How to Address a Justice of the Peace

How to Address a Justice of the Peace

—-Official envelope:
—-—-(Full Name), JP

—-Social envelope:
—-—-Mr./Ms./etc. (Full Name)

—-Letter salutation:
—-—-Dear Mr./Ms./etc. (Surname):

More Information:

A justice of the peace is an elected or appointed local official who can witness documents, perform marriages, and enforce local laws. The official is lower than a judge of a high court and is sometimes equivalent to a magistrate.

(1) Justices of the peace who are elected in a general election are likely addressed as The Honorable (Full Name), and identified as a Justice of the Peace on formal correspondence.  However, there are many varied local traditions.  You will need to check what is the preferred form of address for an elected local official: call their office and ask.

(2) Justices of the peace who use the post-nominal abbreviation JP, are not generally required to have a formal legal education in order to qualify for the official.

How to Address a Justice of the peace

See Related Anglican/Episcopal Posts:
Bishop, Presiding
Priest, Mother, Father


Robert Hickey author of “Honor & Respect”

When Should You Use the Forms on this Page?

You can use these forms of address for any mode of communication: addressing a letter, invitation, card or Email. (If there are differences between the official and social forms of address, I will have mentioned the different forms.)  The form noted in the salutation is the same form you say when you say their name in conversation or when you greet them.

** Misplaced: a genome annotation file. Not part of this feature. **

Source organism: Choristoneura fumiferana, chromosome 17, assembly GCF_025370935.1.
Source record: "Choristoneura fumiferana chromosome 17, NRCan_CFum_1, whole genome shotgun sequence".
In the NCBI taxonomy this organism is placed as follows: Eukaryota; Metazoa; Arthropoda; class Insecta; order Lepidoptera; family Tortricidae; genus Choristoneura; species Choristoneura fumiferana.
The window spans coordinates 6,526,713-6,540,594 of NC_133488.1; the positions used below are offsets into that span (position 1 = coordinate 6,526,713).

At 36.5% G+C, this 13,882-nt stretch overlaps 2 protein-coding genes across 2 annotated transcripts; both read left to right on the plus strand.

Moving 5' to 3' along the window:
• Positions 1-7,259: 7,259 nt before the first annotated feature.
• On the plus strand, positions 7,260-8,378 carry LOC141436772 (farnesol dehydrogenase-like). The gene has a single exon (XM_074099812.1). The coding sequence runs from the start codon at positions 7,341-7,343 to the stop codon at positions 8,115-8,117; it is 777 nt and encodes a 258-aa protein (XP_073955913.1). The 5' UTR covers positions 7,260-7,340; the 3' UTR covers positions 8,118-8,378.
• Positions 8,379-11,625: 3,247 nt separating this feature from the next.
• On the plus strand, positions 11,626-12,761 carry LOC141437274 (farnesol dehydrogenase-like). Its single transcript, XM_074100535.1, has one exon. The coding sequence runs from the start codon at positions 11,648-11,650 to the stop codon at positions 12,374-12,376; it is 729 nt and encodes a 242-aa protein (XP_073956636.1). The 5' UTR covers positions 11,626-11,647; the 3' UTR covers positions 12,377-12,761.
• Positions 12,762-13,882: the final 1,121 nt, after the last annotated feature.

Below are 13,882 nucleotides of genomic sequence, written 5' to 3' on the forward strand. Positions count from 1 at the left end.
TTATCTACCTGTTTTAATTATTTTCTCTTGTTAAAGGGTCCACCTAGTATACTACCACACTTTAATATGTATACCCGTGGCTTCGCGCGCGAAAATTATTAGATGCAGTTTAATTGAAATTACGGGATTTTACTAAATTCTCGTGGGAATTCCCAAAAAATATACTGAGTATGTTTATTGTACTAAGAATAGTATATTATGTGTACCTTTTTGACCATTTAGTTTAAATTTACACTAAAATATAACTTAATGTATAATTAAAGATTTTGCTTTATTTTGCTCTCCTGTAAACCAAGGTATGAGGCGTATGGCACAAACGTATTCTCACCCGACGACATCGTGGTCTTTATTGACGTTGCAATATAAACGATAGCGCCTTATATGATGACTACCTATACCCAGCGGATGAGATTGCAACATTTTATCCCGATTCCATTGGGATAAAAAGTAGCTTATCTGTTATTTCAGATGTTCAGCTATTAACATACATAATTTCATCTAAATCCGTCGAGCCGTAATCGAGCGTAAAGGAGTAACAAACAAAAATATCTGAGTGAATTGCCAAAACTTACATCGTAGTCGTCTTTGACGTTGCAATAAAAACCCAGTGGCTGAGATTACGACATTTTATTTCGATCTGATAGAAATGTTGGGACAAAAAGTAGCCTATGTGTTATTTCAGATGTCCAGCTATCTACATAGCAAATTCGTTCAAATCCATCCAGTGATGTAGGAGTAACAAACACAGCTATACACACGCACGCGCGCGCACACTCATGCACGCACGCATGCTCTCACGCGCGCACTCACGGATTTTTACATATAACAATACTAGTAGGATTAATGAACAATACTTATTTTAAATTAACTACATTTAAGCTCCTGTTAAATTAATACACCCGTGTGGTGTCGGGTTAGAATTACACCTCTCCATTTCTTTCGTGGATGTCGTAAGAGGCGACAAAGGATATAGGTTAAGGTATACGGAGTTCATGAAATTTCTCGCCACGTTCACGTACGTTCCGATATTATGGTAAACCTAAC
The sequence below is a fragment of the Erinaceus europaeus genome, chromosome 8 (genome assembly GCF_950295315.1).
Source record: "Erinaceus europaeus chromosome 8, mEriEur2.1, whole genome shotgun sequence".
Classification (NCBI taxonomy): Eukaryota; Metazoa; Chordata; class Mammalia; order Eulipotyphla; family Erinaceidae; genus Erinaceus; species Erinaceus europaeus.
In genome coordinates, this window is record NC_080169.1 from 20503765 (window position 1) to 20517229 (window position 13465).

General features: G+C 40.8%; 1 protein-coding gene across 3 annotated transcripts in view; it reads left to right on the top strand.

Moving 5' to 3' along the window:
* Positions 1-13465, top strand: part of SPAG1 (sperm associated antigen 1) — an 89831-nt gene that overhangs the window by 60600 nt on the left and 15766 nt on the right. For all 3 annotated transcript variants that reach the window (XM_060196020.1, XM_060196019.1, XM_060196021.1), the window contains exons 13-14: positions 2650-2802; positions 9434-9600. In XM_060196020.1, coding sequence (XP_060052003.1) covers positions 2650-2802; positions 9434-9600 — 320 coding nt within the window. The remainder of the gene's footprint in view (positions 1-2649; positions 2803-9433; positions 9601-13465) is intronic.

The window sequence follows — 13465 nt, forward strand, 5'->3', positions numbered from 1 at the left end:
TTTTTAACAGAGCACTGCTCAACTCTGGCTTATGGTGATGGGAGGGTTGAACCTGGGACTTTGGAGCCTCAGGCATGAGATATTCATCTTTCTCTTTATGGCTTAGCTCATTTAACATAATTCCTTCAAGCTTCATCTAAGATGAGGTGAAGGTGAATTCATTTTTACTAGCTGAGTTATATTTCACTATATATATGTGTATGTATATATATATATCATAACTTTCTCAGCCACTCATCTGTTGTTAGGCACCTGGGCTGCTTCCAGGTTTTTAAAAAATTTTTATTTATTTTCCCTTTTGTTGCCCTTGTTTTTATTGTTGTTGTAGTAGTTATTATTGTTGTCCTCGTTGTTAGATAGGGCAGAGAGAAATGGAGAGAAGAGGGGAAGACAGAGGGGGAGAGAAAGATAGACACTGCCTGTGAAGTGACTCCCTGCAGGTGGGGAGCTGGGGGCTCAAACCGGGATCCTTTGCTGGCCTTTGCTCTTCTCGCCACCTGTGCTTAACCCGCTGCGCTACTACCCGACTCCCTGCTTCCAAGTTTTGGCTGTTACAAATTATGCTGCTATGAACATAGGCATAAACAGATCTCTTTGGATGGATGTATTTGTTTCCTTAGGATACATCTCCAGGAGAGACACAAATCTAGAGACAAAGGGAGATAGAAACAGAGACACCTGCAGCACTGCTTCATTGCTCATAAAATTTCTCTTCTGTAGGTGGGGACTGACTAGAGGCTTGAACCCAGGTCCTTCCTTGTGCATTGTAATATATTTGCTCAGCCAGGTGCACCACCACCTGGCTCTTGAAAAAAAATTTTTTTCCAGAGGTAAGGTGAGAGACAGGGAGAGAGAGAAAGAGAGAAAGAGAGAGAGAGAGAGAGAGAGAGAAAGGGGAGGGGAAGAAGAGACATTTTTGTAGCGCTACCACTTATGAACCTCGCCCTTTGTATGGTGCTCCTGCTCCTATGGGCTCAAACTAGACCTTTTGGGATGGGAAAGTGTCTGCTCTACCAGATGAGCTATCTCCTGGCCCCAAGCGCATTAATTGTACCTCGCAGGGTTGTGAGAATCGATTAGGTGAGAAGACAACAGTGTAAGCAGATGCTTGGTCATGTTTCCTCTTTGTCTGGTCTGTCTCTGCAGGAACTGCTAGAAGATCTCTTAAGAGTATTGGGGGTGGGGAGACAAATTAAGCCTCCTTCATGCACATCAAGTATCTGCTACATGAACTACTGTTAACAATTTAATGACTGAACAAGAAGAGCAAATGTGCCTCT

___What I don’t cover on this site are many things I do cover in my book: all the rules of forms of address, about names, international titles, precedence, complimentary closes, details on invitations, place cards, all sorts of introductions, etc. I hope you’ll get a copy of the book if you’d like the further detail.

Not Finding Your Answer?

—-#1)  At right on desktops, at the bottom of every page on tablets and phones, is a list of all the offices, officials & topics covered on the site.

—-#2)  If you don’t see the official you seek included or your question answered send me an e-mail. I am pretty fast at sending a reply: usually the next day or so (unless I am traveling.)  Note: I don’t have mailing or Email addresses for any of the officials and I don’t keep track of offices that exist only in history books.

—-#3)  If I think your question is of interest to others, Sometimes I post the question  – but always change all the specifics.

— Robert Hickey 


Robert Hickey author of “Honor & Respect”